But my favorite take - probably because it most mirrors my own - is from Dan Weintraub, whose main point is basically what a coward this Governor is.

The governor's revised budget would give more to schools and less to health and welfare than he proposed in January, but the real story is his proposal to use lottery revenues to bridge the stubborn gap between spending and tax collections. Schwarzenegger's press staff is furiously trying to portray the lottery deal as something other than borrowing, but borrowing it is. The state would change the game's rules in ways designed to attract more business, then lean on private investors for $15 billion in up-front payments. That advance on lottery revenues would be repaid over 30 years from the new proceeds generated by the changes. But the up-front money runs out after three years, and guess what happens then: Yup: the budget deficit reappears, unless there's an economic miracle between now and then. Ironically, if there were an economic surge and the governor's revenue-averaging proposal were in place, the state couldn't spend the new money and would still be left with a shortfall to cover. That persistent shortfall, at least according to the governor's numbers, is in the range of about $5 billion to $6 billion a year. Fixing that would be the next governor's problem.

Schwarzenegger started off saying he was going to "blow up the boxes" in Sacramento. He barely tried. He said he would be the "Collectinator" and end the state's donor status with respect to the federal government. Didn't happen. This year he said the time had come for budget reform. He offered the same answer as he has in previous years. He's even trying to shake down the state into accepting his borrow-and-spend proposal with the lottery, by raising the spectre of a regressive across-the-board sales tax if the voters knock it down in November.

He's a coward. He doesn't want to be responsible for fixing the budget permanently, so he wants to pass off the problem to his successor. He doesn't want his legacy besmirched, so he pulled back on the proposal to close parks or suspend Prop. 98. He just wants to tour the world and appear on magazine covers, without having to do any of that nasty business of governing. Nobody could be worse for this state at this time of crisis.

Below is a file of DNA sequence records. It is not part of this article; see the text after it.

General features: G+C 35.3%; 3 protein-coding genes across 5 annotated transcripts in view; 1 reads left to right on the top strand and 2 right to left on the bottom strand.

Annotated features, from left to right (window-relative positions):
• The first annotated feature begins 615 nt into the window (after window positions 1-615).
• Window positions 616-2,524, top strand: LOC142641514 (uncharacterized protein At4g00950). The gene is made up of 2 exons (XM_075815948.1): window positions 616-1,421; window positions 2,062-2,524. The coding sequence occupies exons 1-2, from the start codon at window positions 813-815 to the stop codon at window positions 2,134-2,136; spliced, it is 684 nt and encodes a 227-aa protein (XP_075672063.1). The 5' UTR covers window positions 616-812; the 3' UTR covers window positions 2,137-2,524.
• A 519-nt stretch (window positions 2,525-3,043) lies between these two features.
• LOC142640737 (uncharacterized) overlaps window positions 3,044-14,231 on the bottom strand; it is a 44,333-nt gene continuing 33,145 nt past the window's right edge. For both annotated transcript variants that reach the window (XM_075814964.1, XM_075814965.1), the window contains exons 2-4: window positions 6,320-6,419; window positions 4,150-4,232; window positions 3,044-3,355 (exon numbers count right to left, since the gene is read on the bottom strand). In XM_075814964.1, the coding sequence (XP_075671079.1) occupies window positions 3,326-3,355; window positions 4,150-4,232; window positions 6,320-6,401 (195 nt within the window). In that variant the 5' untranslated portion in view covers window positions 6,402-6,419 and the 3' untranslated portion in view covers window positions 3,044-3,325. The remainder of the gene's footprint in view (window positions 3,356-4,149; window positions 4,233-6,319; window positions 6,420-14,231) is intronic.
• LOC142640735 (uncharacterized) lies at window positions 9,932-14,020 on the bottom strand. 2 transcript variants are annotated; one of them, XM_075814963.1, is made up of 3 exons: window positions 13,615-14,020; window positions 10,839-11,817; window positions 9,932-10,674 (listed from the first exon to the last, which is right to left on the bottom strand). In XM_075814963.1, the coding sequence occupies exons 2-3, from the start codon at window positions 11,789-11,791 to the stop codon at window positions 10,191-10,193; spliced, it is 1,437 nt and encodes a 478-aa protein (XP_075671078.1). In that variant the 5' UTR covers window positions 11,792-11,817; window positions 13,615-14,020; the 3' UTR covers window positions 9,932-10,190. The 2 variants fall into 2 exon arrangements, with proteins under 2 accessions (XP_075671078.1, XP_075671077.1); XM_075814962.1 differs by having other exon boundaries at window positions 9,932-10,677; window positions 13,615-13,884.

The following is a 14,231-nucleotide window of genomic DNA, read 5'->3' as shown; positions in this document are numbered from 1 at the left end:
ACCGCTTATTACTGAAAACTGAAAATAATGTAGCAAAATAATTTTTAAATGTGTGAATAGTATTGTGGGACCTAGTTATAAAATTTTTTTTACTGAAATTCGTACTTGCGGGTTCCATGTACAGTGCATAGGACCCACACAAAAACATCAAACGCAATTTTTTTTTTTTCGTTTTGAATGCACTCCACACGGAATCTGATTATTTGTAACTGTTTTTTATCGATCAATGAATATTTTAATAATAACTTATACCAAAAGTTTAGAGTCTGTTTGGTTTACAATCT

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UHC As The Killer App Of The Democratic Nomination

After John Edwards' endorsement and a show of unity inside the Democratic Party, thoughts turn to that "unity ticket" everyone's been buzzing about. I don't think it's such a good idea, though I can definitely see a Vice President who was a Clinton supporter like a Ted Strickland or Ed Rendell. What I do think is that someone who took 49% of the Democratic vote (YMMV) in this primary season is entitled to get something out of the exchange, as a show of her prominence and importance in the party. There are simply too many supporters to say "Sorry, you lost, go home." Clinton's influence will wane the day she gets out of the race, but there is a way to save her from herself and create some space in the next Administration - not for her, but her ideas.

Kitty Seeyle, who I'm not necessarily a fan of, hit on the idea of using universal health care as the bargaining chip that Obama's campaign could take up to ensure her support.

But since then, Mr. Obama has indicated that he would certainly want to be talking with her.

“Obviously, I’d want to have a broad-ranging discussion with Senator Clinton about how I could make her feel good about the process and have her on the team moving forward,” he said on Friday, noting it was too early to do so as long as she was still running.

Translation: Mr. Obama needs her to help him win in the fall. Her devoted contingent of Democrats is nearly as large as his own, a point that will be underscored with her expected big win tonight in West Virginia. After a divisive primary season, he knows that winning over her supporters begins with winning over her.

So how about this: What if Mrs. Clinton asked Mr. Obama to adopt her plan for universal health care? He could put Mrs. Clinton in charge of achieving it, presumably but not necessarily from her perch inside the Senate. And he could begin by putting the goal of universal coverage as a plank in the party’s platform.

Now, this is purely speculative. A Clinton spokesman says no such discussions are underway. But neither does he bat them away.